If you are looking for a warm and relaxed IEM with basically detailed, full and soft mids, relaxed highs and a spatial stage, you might find your luck here.

Thanks to OARDIO for the review unit.

More reviews: CHI-FIEAR
BGVP Zero - come to the dark side!
Pros: build quality, warm, slightly dark signature, good tonality
Cons: needs more power than phone or tablet will provide, limited kit, some thickening in mid-bass

disclaimer: I purchased the BGVP DMs and Zero at a reduced price for purposes of review. BGVP offered a discount for the purchase, but no other incentives or remuneration were provided for this review. If you have an interest in BGVP products, check out their Facebook page, or AliExpress store.

Unboxing / Packaging:
The Zero comes packed in a white slipcover with the name and earpieces displayed on the front and the specs and FR graph on the reverse. Slipping the cover off reveals a subdued black box with BGVP in silver on the center. Lifting the top reveals a premium style inner packaging. Tips of three different varieties are displayed along with the earpieces and the soft case. The cable, another type of tip, and a shirt clip are hiding inside the case and warranty cards are beneath it. While the Zero is one of the lower priced models in the BGVP line, the unboxing experience doesn’t reflect that as it has the same attention to detail as their more expensive models.

The Shells on the Zero are CNC machined aluminum specifically designed to complement the driver and reduce reflection and resonance per BGVP. I would describe the shell as bean shaped with the design placing the long edge against the rear of the ear. Its hard to call it a faceplate as it is more truly the outer half of the shell and careful inspection shows the mmcx connector is almost entirely contained in the outer shell (an unusual arrangement). The face has a single large vent with a silver metal screen contrasting the black anodized finish on the exterior. The inner shell and nozzle are a single piece and share the same flat black anodizing as the outer shell and are well color matched. Nozzles have a very slight forward rake and a lip to aid in tip retention. While the Zero is average in length and width, it is thin and sits completely in the ear rather than hanging over the exterior as many do. For me, this was a comfortable arrangement but did require some tip rolling to find a good fit. The combination of being lightweight and being designed for tip-up wear meant I had no problem wearing them for extended listening sessions with little or no physical fatigue.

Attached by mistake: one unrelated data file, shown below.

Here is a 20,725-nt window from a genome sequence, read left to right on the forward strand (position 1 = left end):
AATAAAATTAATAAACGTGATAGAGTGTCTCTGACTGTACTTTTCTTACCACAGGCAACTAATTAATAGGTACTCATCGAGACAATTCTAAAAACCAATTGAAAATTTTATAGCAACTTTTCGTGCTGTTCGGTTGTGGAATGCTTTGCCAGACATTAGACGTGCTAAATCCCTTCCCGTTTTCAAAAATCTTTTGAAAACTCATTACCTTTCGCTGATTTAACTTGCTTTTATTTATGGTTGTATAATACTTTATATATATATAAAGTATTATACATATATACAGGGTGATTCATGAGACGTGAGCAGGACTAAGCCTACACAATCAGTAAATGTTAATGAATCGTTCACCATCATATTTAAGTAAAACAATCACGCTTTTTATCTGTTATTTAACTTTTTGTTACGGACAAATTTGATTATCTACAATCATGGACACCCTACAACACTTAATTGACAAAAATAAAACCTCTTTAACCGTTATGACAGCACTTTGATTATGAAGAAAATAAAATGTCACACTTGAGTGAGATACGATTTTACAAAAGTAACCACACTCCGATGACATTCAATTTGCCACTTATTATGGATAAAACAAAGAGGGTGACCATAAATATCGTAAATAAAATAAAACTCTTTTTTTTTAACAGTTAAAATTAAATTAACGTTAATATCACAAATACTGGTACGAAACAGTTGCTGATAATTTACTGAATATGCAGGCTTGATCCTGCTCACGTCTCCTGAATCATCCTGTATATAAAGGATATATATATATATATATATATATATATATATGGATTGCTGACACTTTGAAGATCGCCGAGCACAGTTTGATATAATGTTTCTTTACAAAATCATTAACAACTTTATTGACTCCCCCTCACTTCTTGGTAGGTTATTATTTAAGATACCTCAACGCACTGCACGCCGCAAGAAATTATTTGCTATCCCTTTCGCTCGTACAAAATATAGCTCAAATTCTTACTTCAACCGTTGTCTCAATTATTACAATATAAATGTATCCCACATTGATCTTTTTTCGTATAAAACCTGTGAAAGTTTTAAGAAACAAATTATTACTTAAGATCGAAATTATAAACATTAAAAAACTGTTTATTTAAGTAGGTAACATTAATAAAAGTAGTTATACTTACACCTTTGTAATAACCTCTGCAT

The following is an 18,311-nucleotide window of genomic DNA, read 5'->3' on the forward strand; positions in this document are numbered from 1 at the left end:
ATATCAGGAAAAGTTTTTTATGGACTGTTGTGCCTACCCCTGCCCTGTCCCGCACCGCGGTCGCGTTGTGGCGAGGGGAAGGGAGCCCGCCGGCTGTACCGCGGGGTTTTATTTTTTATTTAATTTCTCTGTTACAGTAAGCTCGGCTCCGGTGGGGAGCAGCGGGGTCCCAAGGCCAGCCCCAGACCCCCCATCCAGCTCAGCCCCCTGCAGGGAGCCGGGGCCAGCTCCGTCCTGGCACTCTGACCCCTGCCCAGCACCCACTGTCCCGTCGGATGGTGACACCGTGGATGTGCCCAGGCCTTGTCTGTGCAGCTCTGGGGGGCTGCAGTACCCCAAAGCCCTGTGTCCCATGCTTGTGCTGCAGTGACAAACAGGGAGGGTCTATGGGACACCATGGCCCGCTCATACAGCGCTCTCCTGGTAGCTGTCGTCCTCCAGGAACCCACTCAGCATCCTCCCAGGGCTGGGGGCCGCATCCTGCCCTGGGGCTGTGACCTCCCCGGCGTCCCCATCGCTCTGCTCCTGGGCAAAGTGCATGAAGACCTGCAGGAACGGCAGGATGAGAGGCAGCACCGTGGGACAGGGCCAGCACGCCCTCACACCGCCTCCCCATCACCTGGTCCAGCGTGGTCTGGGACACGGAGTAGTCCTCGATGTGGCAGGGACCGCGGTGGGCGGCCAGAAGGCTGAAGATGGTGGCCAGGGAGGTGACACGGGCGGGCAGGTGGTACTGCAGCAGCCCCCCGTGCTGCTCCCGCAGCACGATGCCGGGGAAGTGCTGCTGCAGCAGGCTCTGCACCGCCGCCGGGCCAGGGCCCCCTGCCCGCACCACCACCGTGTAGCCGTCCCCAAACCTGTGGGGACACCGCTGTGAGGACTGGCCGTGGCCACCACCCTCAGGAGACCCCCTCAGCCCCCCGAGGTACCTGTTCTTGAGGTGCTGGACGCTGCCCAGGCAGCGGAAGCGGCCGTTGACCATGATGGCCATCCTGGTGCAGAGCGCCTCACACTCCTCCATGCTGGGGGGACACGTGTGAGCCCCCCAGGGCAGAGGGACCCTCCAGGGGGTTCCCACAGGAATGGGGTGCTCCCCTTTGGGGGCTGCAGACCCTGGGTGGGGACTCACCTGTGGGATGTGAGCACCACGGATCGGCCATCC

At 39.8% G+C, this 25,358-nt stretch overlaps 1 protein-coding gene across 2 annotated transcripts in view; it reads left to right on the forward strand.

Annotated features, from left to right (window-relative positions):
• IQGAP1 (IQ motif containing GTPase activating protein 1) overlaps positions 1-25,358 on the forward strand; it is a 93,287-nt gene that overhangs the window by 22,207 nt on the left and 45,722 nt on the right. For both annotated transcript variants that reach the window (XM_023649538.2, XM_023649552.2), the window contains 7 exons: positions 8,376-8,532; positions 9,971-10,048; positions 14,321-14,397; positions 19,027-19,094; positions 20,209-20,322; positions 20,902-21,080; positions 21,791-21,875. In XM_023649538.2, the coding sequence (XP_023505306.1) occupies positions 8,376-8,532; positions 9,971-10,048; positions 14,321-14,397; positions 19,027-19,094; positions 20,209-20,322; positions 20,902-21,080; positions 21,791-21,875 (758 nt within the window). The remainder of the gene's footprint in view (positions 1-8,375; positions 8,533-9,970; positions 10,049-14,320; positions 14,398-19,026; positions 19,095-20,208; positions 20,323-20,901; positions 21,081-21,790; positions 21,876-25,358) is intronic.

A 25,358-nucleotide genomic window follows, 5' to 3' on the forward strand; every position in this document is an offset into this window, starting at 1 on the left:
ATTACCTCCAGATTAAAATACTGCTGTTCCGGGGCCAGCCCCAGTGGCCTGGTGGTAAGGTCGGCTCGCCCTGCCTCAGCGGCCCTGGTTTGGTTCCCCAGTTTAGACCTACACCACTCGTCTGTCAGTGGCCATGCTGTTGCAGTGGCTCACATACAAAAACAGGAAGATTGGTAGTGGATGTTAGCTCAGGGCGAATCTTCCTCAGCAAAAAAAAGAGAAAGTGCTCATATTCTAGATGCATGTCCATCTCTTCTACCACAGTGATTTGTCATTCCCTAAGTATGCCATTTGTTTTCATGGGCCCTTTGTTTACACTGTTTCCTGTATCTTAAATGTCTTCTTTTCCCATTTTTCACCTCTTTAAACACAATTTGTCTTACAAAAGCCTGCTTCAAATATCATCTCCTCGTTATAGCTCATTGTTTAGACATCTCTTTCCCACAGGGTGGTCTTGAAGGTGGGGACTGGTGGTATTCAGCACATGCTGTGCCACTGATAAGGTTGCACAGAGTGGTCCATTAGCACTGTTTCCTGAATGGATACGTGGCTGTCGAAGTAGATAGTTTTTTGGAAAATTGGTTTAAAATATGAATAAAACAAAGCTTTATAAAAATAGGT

The Zero is a hybrid utilizing a 10mm dynamic driver with a carbon nano-tube diaphragm for improved rigidity and a 7mm electret driver coaxially mounted for the highs. The case is designed around the driver with BGVP describing it as a professionally developed acoustic cavity using a polygonal acoustic cavity architecture. The goal of this is to reduce resonance and reflections inside the shell and improve sound quality. Nominal impedance is listed as 19Ω with a sensitivity of 109 dB/mW. I found the Zero was usable from a phone, but did improve considerably with more power as the bass tightens a bit and cleans up. I did find more qualitative improvements with better sources along with the quantitative improvement from more power so recommend this if you are using a DAP or amp with good power output and not for use straight from a tablet or phone.